During the melting season I'm writing (bi-)weekly updates on the current situation with regards to Arctic sea ice (ASI). Central to these updates are the daily Cryosphere Today sea ice area (SIA) and IJIS sea ice extent (SIE) numbers, which I compare to data from the 2005-2013 period (NSIDC has a good explanation of sea ice extent and area in their FAQ). I also look at other things like regional sea ice area, compactness, temperature and weather forecasts, anything of particular interest.
August 24th 2014
Purely from a melting perspective - never mind the consequences which are already happening, or the way the public views AGW - this has been quite a boring melting season. It has some interesting features nevertheless, like the Northern Sea Route opening yet again and clear sailing up to 85N (more on that later this week). And we still don't have an answer to the question which of the two rebound years, 2013 and 2014, will end up with the lowest minimum. Which in itself is still kind of exciting.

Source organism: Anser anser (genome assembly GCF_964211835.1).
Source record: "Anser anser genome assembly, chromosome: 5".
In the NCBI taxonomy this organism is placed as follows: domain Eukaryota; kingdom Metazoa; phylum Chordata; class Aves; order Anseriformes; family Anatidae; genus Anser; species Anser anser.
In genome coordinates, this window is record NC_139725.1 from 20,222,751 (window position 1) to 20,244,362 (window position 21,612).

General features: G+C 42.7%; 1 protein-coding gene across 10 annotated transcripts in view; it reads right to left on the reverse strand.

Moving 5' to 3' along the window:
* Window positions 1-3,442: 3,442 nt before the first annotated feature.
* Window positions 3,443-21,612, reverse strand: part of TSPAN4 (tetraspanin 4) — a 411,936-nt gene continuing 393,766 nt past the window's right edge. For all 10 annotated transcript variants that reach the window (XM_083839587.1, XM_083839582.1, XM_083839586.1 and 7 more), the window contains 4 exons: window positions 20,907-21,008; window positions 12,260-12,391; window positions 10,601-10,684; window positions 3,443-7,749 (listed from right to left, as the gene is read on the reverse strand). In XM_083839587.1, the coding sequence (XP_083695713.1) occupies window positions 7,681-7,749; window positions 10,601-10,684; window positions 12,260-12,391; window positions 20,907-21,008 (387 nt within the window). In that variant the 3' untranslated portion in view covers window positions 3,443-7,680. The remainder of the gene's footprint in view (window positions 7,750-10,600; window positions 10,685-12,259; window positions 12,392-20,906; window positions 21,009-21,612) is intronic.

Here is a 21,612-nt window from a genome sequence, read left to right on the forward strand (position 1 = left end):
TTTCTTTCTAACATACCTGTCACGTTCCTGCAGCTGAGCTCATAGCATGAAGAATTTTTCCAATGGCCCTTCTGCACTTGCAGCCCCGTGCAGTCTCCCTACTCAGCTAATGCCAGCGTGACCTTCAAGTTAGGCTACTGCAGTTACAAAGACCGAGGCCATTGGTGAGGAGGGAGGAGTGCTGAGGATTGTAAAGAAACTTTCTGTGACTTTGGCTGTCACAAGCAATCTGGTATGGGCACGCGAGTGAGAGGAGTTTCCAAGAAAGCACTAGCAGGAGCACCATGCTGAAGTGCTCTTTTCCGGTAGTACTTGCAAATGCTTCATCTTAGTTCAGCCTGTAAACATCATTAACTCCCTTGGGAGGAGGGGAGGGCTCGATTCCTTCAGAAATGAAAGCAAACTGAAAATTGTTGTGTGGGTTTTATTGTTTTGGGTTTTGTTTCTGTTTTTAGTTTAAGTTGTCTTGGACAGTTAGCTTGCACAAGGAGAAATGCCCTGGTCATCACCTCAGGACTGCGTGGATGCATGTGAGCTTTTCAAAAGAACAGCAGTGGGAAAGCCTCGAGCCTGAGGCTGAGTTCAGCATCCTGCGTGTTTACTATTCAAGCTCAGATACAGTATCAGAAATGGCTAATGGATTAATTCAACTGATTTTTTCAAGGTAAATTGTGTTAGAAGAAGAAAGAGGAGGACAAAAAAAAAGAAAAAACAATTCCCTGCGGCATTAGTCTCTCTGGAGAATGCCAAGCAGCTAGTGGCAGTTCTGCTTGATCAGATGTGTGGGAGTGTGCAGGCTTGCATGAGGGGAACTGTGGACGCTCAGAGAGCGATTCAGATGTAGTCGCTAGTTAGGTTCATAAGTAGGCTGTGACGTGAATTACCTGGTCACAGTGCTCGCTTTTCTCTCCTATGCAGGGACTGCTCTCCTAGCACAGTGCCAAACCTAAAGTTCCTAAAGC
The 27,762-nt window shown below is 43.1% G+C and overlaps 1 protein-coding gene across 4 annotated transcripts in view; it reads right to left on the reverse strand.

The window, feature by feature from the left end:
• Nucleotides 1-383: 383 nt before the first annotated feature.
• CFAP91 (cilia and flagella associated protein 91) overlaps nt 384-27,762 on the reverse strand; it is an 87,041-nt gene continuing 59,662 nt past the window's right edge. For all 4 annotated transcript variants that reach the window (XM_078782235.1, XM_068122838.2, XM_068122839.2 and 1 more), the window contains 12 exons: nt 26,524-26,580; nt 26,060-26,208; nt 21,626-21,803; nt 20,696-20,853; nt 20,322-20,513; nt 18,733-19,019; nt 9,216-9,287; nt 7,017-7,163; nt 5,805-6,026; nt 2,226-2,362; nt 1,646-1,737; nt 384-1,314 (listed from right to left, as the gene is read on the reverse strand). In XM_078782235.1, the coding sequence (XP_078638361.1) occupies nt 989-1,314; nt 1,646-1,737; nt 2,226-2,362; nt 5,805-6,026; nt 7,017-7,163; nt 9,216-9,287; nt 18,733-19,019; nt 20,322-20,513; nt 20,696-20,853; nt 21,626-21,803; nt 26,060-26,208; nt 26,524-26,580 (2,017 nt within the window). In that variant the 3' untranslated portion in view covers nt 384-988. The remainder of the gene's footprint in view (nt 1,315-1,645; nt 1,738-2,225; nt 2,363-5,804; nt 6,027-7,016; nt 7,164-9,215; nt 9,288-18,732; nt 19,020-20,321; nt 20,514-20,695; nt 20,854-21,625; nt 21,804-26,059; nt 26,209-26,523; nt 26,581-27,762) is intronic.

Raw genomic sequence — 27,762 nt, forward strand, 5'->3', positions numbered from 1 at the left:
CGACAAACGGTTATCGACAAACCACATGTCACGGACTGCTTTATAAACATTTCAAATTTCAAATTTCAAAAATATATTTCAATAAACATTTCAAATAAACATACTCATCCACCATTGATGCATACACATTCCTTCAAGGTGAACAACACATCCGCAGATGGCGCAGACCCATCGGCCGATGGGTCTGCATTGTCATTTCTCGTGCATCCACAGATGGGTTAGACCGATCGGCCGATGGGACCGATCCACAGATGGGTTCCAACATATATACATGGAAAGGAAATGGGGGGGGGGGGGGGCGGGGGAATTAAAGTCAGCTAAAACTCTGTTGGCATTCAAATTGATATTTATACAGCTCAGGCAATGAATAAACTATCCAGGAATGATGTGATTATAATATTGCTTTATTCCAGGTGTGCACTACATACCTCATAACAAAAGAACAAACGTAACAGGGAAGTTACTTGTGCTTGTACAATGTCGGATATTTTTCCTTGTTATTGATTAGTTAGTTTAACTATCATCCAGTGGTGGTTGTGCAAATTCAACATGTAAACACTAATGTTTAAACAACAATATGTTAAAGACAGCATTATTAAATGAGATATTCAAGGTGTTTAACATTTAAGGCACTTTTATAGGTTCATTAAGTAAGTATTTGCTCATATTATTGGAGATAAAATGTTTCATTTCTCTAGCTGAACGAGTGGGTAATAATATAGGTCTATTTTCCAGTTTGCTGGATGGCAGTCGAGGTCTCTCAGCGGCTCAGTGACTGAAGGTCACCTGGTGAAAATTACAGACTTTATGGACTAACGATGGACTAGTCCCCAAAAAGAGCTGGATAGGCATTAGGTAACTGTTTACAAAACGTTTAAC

The late momentum that started 2-3 weeks ago has kept ice decline steady, but it wasn't enough to cause massive drops. There was some compaction and quite a bit of melting on the Pacific side of the Arctic, but this was offset somewhat by refreezing melt ponds and a lack of transport on the Atlantic side of the Arctic. The momentum has now stopped building up, as insolation has practically stopped playing a role and the minimum will largely be determined by compaction and transport.
We'll have to see what the year of in situ melting can come up with as we enter the last few weeks of the melting season.
Sea ice area (SIA)
With that massive melt pond refreeze on the Pacific side of the Arctic, the 2014 trend line (on the Cryosphere Today graph) was highest in the 2005-2014 period for a couple of days, but has now started dropping again. According to Wipneus, who estimates the CT SIA numbers two days ahead on the ASIF, it will continue to do so, and thus will get closer to the 2013 trend line: